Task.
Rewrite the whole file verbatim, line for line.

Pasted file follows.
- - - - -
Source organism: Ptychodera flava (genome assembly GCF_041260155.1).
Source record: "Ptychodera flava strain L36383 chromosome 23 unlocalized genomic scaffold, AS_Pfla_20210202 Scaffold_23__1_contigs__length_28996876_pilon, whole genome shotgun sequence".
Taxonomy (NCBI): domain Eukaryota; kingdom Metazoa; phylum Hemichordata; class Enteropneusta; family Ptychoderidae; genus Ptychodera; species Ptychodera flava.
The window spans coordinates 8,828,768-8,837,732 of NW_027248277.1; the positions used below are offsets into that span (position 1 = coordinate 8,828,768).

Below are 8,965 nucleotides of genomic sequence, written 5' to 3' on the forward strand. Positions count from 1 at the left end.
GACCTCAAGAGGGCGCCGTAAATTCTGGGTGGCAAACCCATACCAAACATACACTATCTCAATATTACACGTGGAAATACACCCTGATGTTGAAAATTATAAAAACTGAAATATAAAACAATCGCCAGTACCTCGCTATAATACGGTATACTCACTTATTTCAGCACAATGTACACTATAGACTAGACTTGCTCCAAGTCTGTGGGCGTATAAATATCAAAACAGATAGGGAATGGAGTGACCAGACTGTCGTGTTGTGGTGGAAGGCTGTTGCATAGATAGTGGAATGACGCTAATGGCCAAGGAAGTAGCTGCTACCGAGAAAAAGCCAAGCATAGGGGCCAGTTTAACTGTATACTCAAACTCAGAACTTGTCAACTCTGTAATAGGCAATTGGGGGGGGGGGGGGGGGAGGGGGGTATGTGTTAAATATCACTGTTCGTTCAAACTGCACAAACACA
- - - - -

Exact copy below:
Source organism: Ptychodera flava (genome assembly GCF_041260155.1).
Source record: "Ptychodera flava strain L36383 chromosome 23 unlocalized genomic scaffold, AS_Pfla_20210202 Scaffold_23__1_contigs__length_28996876_pilon, whole genome shotgun sequence".
Taxonomy (NCBI): domain Eukaryota; kingdom Metazoa; phylum Hemichordata; class Enteropneusta; family Ptychoderidae; genus Ptychodera; species Ptychodera flava.
The window spans coordinates 8,828,768-8,837,732 of NW_027248277.1; the positions used below are offsets into that span (position 1 = coordinate 8,828,768).

Below are 8,965 nucleotides of genomic sequence, written 5' to 3' on the forward strand. Positions count from 1 at the left end.
GACCTCAAGAGGGCGCCGTAAATTCTGGGTGGCAAACCCATACCAAACATACACTATCTCAATATTACACGTGGAAATACACCCTGATGTTGAAAATTATAAAAACTGAAATATAAAACAATCGCCAGTACCTCGCTATAATACGGTATACTCACTTATTTCAGCACAATGTACACTATAGACTAGACTTGCTCCAAGTCTGTGGGCGTATAAATATCAAAACAGATAGGGAATGGAGTGACCAGACTGTCGTGTTGTGGTGGAAGGCTGTTGCATAGATAGTGGAATGACGCTAATGGCCAAGGAAGTAGCTGCTACCGAGAAAAAGCCAAGCATAGGGGCCAGTTTAACTGTATACTCAAACTCAGAACTTGTCAACTCTGTAATAGGCAATTGGGGGGGGGGGGGGGGGAGGGGGGTATGTGTTAAATATCACTGTTCGTTCAAACTGCACAAACACA